02.07.2013
By Terry Flanagan

Finra Pushes Back Circuit Breaker Implementation

The Financial Industry Regulatory Authority (Finra) is proposing to push back implementation dates for market-wide circuit breakers, intended to curtail the impact of erroneous transactions.

In Securities and Exchange Commission filings, Finra, a self-regulatory organization of the securities industry that is subject to oversight by the SEC, is seeking comment on proposals to delay the operative date of its market-side circuit breakers until April 8. They were originally scheduled to go into effect earlier this week.

Finra is delaying the operative data to correspond to the initial date of operations for the limit up-limit down plan.

The rule proposal promotes uniformity across all U.S. markets concerning when and how to halt trading in all national market system (NMS) stocks as a result of extraordinary market volatility.

In addition, delaying the operative data until the initial date of operations of the limit up-limit down plans will allow Finra and the exchanges to assess the impact of the two programs on the marketplace, or whether other initiatives should be adopted in lieu of the programs, Finra said.

In the wake of the May 2010 ‘flash crash’ and other subsequent market events, trading firms, self-regulatory organizations and regulators have implemented controls in order to prevent and contain ‘fat finger’ errors.

“Inadvertent distorting errors such as fat finger or erroneous LEIs [legal entity identifiers] is being addressed through the increased use of messaging such as FIX Protocol, which, depending on the prevailing standards, participants may need to update their order management systems so that an adequate pre-trade risk requirement can be fulfilled,” said Daniel Parker, vice-president of trading technology firm SunGard’s capital markets business. “SROs and regulators should define instances and rule-based solutions that provide for contingencies around algo and DMA [direct market access] orders.”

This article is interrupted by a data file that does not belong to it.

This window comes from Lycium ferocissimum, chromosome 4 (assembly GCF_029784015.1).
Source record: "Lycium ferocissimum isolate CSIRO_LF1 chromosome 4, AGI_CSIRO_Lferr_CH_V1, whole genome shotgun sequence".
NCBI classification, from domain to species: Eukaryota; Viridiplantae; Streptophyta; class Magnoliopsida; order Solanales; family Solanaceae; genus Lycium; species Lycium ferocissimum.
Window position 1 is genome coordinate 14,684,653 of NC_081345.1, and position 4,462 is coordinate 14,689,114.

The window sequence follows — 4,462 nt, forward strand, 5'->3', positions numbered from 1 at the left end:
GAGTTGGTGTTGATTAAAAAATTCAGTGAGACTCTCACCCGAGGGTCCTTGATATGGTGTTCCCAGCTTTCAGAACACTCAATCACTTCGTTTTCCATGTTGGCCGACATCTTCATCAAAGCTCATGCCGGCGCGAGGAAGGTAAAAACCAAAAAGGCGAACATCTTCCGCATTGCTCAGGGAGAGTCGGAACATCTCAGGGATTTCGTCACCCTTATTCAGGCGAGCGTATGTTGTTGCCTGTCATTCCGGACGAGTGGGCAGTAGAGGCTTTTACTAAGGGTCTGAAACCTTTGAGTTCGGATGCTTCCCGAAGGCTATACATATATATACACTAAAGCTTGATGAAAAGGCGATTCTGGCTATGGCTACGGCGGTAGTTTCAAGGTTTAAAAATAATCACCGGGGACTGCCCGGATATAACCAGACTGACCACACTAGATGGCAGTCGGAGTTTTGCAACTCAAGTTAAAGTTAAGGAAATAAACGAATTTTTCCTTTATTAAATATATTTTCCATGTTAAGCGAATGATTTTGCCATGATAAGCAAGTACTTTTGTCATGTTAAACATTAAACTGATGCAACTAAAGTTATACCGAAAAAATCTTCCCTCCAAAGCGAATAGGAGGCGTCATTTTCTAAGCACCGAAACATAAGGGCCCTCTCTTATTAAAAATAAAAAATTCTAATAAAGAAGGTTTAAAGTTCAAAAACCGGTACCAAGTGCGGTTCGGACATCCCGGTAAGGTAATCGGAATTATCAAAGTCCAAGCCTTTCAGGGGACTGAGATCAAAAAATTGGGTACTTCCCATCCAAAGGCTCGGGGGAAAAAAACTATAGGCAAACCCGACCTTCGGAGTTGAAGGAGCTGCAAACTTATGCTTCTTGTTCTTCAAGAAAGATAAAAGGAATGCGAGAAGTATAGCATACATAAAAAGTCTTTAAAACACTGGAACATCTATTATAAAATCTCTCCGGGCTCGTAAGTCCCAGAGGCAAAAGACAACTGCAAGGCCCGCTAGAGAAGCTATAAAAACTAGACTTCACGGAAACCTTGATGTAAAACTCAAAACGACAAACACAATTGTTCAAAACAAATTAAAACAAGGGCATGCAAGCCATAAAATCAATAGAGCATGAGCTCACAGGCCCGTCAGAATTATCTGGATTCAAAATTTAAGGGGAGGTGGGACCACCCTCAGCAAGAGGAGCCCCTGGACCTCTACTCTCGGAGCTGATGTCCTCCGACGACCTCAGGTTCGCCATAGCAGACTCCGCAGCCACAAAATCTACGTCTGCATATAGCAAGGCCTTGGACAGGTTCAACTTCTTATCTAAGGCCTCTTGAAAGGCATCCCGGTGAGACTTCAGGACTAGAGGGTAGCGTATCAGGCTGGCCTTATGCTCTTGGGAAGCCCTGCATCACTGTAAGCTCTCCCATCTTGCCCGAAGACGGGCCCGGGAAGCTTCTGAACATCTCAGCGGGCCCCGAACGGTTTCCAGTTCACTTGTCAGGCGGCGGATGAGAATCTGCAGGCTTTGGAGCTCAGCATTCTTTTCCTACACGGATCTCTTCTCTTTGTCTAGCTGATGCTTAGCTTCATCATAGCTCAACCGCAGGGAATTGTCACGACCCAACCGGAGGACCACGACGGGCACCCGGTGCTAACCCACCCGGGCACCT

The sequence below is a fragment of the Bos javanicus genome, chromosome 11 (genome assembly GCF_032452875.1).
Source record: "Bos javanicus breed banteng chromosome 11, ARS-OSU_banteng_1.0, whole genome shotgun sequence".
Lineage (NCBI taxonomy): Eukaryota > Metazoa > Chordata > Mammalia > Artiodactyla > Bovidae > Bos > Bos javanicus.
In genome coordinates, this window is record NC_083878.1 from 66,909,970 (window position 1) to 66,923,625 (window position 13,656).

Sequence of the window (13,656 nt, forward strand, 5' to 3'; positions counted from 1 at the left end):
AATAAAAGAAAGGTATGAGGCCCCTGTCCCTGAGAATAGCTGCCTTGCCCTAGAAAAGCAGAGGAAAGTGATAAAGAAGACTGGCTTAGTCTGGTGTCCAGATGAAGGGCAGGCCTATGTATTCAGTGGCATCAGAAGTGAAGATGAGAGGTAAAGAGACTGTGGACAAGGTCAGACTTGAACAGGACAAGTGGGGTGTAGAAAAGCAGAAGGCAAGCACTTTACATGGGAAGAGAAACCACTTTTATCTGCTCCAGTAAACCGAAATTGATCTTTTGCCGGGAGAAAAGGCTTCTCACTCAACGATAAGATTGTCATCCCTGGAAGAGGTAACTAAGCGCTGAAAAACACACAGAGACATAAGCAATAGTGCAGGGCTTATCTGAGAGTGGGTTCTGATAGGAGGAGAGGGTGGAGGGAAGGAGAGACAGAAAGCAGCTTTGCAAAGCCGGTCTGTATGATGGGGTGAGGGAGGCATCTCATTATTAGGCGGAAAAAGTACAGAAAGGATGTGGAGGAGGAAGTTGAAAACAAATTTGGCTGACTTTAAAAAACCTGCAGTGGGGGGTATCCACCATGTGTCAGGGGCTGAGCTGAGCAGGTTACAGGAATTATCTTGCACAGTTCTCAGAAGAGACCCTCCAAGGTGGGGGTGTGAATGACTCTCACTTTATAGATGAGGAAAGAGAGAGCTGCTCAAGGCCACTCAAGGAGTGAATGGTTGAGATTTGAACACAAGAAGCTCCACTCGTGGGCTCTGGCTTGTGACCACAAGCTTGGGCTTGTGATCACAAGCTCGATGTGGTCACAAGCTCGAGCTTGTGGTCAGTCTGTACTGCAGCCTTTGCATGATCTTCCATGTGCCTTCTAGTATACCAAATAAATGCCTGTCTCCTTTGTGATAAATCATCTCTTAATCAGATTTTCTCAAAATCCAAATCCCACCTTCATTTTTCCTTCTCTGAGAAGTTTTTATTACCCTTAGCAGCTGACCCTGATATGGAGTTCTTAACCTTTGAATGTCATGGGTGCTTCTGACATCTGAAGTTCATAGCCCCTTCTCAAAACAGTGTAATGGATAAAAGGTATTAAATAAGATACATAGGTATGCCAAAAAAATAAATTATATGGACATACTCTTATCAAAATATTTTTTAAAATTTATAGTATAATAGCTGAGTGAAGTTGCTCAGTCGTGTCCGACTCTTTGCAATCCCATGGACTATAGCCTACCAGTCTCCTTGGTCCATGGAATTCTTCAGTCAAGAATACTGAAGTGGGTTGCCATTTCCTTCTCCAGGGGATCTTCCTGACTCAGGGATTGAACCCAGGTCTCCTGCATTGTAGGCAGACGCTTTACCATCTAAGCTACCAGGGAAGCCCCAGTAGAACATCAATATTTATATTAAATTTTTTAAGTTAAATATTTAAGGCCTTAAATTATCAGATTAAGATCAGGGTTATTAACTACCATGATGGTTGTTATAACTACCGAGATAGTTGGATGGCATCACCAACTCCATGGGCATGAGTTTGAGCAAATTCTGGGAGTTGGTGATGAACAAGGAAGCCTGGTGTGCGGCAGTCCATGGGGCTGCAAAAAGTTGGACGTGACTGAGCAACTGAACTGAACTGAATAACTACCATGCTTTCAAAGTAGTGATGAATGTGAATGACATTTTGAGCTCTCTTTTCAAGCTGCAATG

Eric Noll, executive vice-president of transactions services at exchange operator Nasdaq, told TabbForum: “Though transparency in markets is at an all-time high, since virtually all trades are executed electronically, understanding exactly how orders get executed has never been more opaque, as 13 exchanges, 50 dark pools, a plethora of internalizing brokers and a virtually unlimited set of automated execution strategies has made it virtually impossible to fully track and understand how an institutional order gets routed, sliced and diced, and executed.”

Noll added: “Between technology’s drive towards greater connectivity, faster communication and smaller trade sizes, and fragmentation driving new trading venues and strategies, the market has become more complex, high-speed and arcane.”

Under the market-wide circuit breaker plan, if trading is halted in all NMS stocks for a Level 1 or Level 2 market decline, Finra will halt trading in all NMS stocks until trading has resumed on the primary listing market.

If, however, the primary listing market does not re-open a security within 15 minutes following the end of the 15-minute halt period, Finra may permit the resumption of trading on at least one other national securities exchange.

If a Level 3 market decline occurs at any time during the trading day, Finra will halt trading in all NMS stocks until the primary listing market opens the next trading day.

Finra has also proposed extending the pilot program on “clearly erroneous transactions” until September 30. The program provides for uniform treatment of clearly erroneous execution reviews in multi-stock events involving 20 or more securities, and in the event transactions occur that result in the issuance of an individual stock trading pause by the primary market and subsequent transactions that occur before the trading pause is in effect.

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